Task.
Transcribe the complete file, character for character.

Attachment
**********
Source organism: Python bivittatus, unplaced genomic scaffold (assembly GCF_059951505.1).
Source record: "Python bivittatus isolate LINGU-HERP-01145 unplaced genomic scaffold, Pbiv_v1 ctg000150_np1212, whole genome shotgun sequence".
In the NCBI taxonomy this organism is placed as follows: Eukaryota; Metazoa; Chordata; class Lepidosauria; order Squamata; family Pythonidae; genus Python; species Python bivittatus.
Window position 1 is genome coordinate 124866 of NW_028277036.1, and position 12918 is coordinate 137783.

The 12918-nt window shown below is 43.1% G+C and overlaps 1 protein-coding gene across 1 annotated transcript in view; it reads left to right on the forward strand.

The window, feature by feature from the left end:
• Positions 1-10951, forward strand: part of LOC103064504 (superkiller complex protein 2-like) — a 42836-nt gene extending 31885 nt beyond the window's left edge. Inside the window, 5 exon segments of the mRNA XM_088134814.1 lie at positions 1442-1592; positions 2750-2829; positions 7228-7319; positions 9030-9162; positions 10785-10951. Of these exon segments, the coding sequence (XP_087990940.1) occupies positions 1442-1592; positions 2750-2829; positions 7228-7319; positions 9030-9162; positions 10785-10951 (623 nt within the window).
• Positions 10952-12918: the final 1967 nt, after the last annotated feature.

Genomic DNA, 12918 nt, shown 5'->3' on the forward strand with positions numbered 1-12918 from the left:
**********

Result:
Source organism: Python bivittatus, unplaced genomic scaffold (assembly GCF_059951505.1).
Source record: "Python bivittatus isolate LINGU-HERP-01145 unplaced genomic scaffold, Pbiv_v1 ctg000150_np1212, whole genome shotgun sequence".
In the NCBI taxonomy this organism is placed as follows: Eukaryota; Metazoa; Chordata; class Lepidosauria; order Squamata; family Pythonidae; genus Python; species Python bivittatus.
Window position 1 is genome coordinate 124866 of NW_028277036.1, and position 12918 is coordinate 137783.

The 12918-nt window shown below is 43.1% G+C and overlaps 1 protein-coding gene across 1 annotated transcript in view; it reads left to right on the forward strand.

The window, feature by feature from the left end:
• Positions 1-10951, forward strand: part of LOC103064504 (superkiller complex protein 2-like) — a 42836-nt gene extending 31885 nt beyond the window's left edge. Inside the window, 5 exon segments of the mRNA XM_088134814.1 lie at positions 1442-1592; positions 2750-2829; positions 7228-7319; positions 9030-9162; positions 10785-10951. Of these exon segments, the coding sequence (XP_087990940.1) occupies positions 1442-1592; positions 2750-2829; positions 7228-7319; positions 9030-9162; positions 10785-10951 (623 nt within the window).
• Positions 10952-12918: the final 1967 nt, after the last annotated feature.

Genomic DNA, 12918 nt, shown 5'->3' on the forward strand with positions numbered 1-12918 from the left: